One local resident emailed us saying:
The Fair and Ice rink will run from 1st November to 31st January. That’s three months of repetitive loud Christmas music and high-pitched screams.
For local residents, hotel guests and students it’s extremely annoying especially for those now working from home. It will also be bigger this time (see application plan online). The organisers also pay a fraction of the rent which Mill Road’s traders pay. They have a Christmas market and food outlets that takes business away from local shops and cafés.
It also badly damages the grass: 14 months after the last North Pole nearly a fifth of Parker’s Piece still hasn’t recovered and that’s despite the council treating the area with new soil and grass seed last summer. It would obviously be a lot worse if the event had gone ahead at Christmas 2020. The area is not fit for its intended purpose – football, social gatherings, boot camps, etc – and looks and feels like scrubland.
This historic City park deserves better care.
Elsa, local resident
Elsa illustrated her objection with photographs. There are shown in the slideshow below.
Whereas a local trader wrote to us in support:
I am always cheered when I see the funfair there in the depths of winter. Seeing and hearing young people having fun is wonderful.
No-one would be using that bit of park in the depths of winter and, in any case, there is still loads more space to use. Presumably the larger and longer the attraction, the more money that goes into the council’s coffers.
I am in favour of the winter attraction in its larger, longer state.
Eileen, local trader
Here are a flavour of the comments on the planning portal.
The North Pole is not in keeping with the area and the direction in which the area is set to develop in, nor does it truly add to any Christmas spirit. In fact it is quite an eyesore.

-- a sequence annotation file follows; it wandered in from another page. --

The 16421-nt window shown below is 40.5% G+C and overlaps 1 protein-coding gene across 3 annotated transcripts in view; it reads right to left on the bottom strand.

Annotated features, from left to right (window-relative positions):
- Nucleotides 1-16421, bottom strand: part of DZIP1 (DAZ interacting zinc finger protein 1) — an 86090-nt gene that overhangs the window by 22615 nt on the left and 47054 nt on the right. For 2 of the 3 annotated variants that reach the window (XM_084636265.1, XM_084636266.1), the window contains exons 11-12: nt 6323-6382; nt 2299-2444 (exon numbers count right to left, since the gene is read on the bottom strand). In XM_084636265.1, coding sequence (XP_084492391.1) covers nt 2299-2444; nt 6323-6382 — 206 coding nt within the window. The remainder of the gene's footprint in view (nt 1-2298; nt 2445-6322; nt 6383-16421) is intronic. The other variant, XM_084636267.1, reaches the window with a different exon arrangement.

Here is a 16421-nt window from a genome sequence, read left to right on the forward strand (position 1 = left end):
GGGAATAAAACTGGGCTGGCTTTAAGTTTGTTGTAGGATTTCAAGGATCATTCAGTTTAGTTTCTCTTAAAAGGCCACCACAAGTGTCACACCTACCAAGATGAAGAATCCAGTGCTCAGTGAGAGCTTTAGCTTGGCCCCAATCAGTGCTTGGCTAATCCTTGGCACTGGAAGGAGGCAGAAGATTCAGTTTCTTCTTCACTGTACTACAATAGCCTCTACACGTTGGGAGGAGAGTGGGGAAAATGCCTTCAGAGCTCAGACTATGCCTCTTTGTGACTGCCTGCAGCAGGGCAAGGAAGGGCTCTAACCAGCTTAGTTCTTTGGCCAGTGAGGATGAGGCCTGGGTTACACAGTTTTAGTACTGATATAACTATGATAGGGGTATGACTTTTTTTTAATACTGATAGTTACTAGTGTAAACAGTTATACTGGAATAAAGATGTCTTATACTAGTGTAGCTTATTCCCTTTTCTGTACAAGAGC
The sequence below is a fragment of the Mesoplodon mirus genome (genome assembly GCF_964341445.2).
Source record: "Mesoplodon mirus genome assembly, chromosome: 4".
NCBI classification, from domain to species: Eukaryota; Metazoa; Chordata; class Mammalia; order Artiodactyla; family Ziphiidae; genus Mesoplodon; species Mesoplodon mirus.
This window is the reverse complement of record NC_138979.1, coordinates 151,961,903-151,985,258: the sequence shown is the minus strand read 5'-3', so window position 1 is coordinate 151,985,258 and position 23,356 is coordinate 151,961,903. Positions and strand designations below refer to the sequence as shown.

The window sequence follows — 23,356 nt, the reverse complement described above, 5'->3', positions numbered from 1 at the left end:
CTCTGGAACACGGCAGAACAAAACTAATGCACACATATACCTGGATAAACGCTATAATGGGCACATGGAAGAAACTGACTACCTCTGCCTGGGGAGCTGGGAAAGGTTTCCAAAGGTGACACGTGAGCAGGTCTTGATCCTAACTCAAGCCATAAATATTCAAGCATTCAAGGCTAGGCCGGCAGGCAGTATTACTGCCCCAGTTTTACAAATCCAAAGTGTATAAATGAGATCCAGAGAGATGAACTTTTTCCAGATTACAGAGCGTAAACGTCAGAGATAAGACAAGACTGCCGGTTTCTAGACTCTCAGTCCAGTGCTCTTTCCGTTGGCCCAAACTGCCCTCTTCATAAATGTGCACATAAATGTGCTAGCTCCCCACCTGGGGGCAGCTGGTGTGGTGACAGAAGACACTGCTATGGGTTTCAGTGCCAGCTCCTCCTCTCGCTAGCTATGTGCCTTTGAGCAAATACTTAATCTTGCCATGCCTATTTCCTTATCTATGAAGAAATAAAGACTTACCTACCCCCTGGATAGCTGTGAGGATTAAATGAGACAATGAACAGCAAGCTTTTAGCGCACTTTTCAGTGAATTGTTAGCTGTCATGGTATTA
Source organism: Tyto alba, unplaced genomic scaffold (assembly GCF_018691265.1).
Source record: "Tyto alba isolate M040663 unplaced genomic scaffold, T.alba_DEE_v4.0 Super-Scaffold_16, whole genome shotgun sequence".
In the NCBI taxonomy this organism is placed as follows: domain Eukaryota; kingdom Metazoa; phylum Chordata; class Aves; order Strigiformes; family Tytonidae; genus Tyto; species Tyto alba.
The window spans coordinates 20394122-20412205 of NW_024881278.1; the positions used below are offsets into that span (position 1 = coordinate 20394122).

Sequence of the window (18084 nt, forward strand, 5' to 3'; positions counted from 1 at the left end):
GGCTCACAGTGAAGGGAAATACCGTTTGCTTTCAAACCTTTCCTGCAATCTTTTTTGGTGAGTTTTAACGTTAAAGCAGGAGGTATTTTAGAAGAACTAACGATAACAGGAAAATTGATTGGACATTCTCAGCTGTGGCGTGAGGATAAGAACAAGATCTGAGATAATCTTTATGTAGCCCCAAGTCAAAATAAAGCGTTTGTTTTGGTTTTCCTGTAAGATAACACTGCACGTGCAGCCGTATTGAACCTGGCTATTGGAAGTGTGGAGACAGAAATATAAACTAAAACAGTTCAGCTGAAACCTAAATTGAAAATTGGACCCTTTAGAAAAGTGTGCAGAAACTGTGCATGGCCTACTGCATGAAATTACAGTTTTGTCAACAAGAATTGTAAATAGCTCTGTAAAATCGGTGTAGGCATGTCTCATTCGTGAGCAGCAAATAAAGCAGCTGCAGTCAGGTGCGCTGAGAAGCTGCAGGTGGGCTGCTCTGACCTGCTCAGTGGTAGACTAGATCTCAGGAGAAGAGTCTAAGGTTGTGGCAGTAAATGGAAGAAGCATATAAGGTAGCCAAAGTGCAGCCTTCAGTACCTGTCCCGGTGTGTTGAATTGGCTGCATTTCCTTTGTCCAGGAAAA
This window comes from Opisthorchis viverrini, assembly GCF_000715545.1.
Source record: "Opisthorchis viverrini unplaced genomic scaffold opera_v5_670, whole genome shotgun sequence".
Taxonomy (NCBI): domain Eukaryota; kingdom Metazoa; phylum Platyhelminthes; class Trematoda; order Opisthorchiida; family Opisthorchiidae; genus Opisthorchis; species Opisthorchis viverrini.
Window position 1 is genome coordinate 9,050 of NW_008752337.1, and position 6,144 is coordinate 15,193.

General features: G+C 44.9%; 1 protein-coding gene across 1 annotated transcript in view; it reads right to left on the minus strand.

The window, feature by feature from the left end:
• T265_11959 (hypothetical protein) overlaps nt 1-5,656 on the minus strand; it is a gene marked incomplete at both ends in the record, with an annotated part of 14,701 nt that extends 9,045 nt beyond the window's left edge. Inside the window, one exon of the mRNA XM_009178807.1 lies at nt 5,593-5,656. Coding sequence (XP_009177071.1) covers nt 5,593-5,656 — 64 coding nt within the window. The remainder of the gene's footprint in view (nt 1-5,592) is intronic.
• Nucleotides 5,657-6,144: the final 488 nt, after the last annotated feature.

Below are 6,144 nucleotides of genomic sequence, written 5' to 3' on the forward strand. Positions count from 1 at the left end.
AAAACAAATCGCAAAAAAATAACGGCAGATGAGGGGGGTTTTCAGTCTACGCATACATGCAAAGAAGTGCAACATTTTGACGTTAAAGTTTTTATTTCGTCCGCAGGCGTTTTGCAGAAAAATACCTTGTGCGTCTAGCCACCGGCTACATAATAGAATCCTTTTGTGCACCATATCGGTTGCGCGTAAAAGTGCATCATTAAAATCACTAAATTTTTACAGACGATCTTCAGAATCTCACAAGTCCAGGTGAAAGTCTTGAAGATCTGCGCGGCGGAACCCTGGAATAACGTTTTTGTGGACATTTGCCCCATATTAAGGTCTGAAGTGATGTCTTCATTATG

There are other opportunities that could generate revenue for the council in a way, that is not as damaging to the environment and disruptive to the public, and would also be adding value to the city and community and liven up the park during the festive period.
St Pauls Walk resident
The ice rink on Parker’s piece is a very good thing for all of Cambridge. Children and young people deserve to be able to have some fun. It was sadly missed 2020 so it will be great to have it back 2021/22.
Mill Road resident
I object to this proposal because it is a poor use of what is normally a lovely open space. The noise it generates is awful – endless generators, music from the rides etc etc. Now more than ever, we need a peaceful environment in which to live and work – I can’t begin to imagine how awful it must be to live closer than we do.
It also totally destroys the grass, year after year. It never really recovers (the space where it was 2 years ago is now still mainly weeds). Local residents so value the ability to walk over the park, but it’s awful when it’s all mud, as it is for months after (& during – gets so muddy around the installation).
Nothing should be allowed to remain on the site for more than a few days (normal fairs/ concerts/ gigs are great – an excellent use of the space! ) but this lasts for months on end. It’s too long. People need to use the grass for sport and recreation and this Ice Rink prevents a good deal of that.
Please don’t allow this planning permission to be accepted.
Lyndewode Road resident
This application is for 3 months of the year. There are other various events which may amount to another couple of months making ~ 5 all told. Parker’s Piece needs be left clear and open. That was its reason for existence.
Equally, there is no doubt a reason for its creeping closure – profit. No doubt Star Radio and the Council coffers do not have to bear the consequences such as increased parking pressure in the area as people try to avoid paying car park charges, increased noise and occasionally an increase in local law-breaking. I suggest the creeping closure of Parker’s Piece be halted. Use other venues (e.g. Newmarket Road for a rink?)
Guest Road resident
It used to be relatively charming – a small ice rink where you could go with the children for a pre-Christmas skate to get into the spirit of Christmas & perhaps get a cup of coffee afterwards. However, over the past couple of years it has been allowed to expand physically, as well as in terms of time, and is now enormous and totally ruins the atmosphere of Parkers Piece for the majority of us, attracting light pollution, noise, litter and antisocial behaviour.